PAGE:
This morning, after two and a half hours of Ashtanga yoga, I sat at my desk taking in just how stiff and sore my shoulders were. It was that deep pain that’s not the result of injury, but rather of an intense challenge to the muscle group’s range of motion and endurance. Chance would have it (as it does) that I found my way to the fridge (again), armed with that unrelenting expectation that something new and exciting might be stumbled upon. Pure determination, if you must know because the pain I endured just to pull the fridge door open made the foray appear considerably less worthwhile. What reignited the concept of worthwhile, however, was my spotting of the topical cannabis oil in the fridge door.

Kingston, one of our six huskies, had an unusually large, not to mention unsightly, tumour in his ear a short while ago, so on advice from a friend, we made a topical blend of cannabis oil and coconut oil to treat it. We had, admittedly, only applied it sporadically, but strangely, if not a little grotesquely, a few weeks later we found the tumour on the floor, it was an alien-looking biomass of spherical pink nodules. Now the extenuating circumstances here are that we had often found blood on the floor, which we knew was coming from the King, so we did know that he was scratching at it, and the likelihood was that he would eventually have landed a claw with enough purchase to rip the thing out. So, obviously,  this is not so much a vindication of the efficacy of cannabis oil, as much as a fascinating coincidence.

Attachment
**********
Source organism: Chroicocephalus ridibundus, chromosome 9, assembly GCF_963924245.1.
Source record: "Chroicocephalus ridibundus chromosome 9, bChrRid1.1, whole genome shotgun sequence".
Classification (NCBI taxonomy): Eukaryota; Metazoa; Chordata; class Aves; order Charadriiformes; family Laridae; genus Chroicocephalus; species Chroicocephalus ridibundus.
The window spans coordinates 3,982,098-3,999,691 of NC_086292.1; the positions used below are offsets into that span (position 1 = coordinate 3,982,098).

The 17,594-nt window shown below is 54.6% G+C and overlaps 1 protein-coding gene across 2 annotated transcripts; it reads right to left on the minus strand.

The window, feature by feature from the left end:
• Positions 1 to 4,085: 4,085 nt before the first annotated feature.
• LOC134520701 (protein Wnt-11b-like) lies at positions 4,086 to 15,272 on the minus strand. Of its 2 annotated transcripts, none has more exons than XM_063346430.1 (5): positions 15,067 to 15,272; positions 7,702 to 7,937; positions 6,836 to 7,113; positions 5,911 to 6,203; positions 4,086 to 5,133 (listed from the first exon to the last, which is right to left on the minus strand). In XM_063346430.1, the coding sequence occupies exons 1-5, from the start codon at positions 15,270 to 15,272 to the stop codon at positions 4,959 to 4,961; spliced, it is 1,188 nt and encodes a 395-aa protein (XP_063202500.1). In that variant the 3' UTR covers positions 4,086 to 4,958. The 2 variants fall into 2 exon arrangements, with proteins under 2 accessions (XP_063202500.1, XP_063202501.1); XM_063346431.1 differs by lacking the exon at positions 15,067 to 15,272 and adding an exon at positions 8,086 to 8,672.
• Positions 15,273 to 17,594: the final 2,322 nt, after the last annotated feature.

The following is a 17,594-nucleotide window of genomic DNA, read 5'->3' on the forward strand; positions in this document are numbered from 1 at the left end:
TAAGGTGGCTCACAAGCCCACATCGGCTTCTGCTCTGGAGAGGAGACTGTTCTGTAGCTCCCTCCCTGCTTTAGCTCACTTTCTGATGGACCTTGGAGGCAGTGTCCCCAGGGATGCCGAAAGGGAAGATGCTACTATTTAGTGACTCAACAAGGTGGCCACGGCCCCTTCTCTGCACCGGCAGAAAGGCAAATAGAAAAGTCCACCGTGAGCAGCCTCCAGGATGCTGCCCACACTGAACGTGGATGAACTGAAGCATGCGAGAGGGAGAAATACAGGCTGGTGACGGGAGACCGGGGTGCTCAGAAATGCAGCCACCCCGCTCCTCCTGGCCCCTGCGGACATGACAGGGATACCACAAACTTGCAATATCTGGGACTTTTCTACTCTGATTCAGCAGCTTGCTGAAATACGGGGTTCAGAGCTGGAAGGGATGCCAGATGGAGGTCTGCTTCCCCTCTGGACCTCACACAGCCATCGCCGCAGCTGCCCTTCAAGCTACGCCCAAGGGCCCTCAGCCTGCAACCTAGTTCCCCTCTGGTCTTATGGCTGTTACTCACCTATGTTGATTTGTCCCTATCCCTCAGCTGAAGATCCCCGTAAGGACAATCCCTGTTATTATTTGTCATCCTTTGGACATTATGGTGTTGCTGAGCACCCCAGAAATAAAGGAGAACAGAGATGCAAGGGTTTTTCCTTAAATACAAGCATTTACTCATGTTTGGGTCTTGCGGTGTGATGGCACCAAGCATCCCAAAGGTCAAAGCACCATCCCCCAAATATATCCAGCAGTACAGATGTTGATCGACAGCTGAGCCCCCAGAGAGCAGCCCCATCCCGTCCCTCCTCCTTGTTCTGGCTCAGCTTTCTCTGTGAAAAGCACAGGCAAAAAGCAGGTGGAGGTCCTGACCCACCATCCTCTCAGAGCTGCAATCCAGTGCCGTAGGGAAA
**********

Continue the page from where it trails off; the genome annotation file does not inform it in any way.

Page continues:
Not having tried cannabis oil for muscle pain, I relished the idea of oil that I could massage into my shoulders because arnica gel is utterly useless for massage. I’d already been rubbing my trusty goto into my shoulders; a number of times today, and the outlook was becoming quite bleak until that serendipitous encounter with the fridge. About fifteen minutes after a very gratifying self-administered shoulder massage, and for the first time today, I’ve been able to lift my elbows above my head without feeling like some shadowy assailant has unexpectedly stabbed me in the shoulder from behind.

I’ve just returned from the kitchen, read fridge, with the little tub of cannabis oil and an upturn in the corner of my mouth, after an earlier attention-shift to the comparatively benign twinge at the side of my left knee. It’s been about five minutes since I’ve rubbed the solidified oil into my knee and already the most piercing sensations are dissipating. In fairness, and as a comparison, my shoulders aren’t completely painless; there is the occasional jolt of pain, but the relentlessness and the severity aspects of the pain have abated considerably.

To precis my opinion, and my answer to “Does Topical Cannabis Oil Work for Muscle Pain?”: Yes, unequivocally.